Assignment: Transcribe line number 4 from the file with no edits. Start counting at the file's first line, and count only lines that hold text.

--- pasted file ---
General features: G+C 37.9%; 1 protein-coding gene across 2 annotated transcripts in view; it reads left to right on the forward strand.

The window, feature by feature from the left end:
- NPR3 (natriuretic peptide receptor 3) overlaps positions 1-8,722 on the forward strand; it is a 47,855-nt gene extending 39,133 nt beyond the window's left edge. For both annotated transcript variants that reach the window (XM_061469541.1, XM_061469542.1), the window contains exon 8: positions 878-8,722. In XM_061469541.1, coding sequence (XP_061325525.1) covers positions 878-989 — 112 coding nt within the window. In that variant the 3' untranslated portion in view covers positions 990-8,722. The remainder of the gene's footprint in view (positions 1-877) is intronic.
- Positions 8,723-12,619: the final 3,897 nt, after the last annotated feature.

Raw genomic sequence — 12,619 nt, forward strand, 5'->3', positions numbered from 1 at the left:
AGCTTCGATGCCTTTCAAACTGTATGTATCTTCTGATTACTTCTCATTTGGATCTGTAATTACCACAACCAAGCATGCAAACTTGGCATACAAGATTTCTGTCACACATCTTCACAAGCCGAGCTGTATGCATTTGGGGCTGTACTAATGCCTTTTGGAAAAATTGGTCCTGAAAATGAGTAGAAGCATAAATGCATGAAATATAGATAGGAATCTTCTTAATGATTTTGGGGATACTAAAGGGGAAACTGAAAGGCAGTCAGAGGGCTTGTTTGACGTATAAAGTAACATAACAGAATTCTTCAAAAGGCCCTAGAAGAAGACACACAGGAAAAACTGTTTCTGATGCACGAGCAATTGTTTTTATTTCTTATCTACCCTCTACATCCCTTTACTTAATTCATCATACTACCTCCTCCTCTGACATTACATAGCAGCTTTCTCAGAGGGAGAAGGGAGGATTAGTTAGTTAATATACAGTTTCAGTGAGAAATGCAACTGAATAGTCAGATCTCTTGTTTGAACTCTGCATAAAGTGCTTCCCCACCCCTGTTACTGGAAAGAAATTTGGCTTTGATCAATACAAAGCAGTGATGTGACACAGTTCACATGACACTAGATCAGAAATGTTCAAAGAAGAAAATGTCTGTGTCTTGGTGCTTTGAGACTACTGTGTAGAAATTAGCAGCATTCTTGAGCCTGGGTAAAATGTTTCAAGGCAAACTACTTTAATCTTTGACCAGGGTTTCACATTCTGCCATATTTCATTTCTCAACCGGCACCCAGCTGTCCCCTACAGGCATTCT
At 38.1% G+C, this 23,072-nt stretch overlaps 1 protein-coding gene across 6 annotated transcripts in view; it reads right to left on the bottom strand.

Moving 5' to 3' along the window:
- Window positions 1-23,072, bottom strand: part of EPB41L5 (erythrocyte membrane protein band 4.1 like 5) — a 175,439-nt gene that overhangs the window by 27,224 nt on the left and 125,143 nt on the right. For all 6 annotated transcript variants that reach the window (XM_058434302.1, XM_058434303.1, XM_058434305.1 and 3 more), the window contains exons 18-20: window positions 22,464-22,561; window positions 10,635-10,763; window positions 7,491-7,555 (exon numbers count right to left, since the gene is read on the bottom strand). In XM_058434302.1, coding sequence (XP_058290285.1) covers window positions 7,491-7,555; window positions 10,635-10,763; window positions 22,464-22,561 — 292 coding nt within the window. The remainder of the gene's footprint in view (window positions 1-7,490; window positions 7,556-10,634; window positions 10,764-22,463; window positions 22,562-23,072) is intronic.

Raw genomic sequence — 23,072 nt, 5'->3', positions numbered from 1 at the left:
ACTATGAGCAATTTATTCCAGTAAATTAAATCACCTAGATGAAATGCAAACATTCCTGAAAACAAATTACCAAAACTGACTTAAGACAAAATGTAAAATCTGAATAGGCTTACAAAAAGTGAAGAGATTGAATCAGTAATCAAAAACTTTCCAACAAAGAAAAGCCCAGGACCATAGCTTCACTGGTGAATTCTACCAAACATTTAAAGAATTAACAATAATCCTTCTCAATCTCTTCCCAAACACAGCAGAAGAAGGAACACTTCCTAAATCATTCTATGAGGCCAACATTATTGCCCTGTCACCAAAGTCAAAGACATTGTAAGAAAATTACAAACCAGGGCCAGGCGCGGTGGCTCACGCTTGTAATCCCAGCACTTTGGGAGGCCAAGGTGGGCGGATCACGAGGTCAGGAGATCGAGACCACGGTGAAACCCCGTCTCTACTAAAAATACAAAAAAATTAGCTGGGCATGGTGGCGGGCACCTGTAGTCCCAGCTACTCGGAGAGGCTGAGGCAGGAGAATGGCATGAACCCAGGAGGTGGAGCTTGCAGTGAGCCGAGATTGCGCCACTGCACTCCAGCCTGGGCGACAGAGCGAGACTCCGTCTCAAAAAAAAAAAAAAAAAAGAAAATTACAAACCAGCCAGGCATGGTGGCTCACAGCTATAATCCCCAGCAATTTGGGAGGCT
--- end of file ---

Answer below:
- Positions 8,723-12,619: the final 3,897 nt, after the last annotated feature.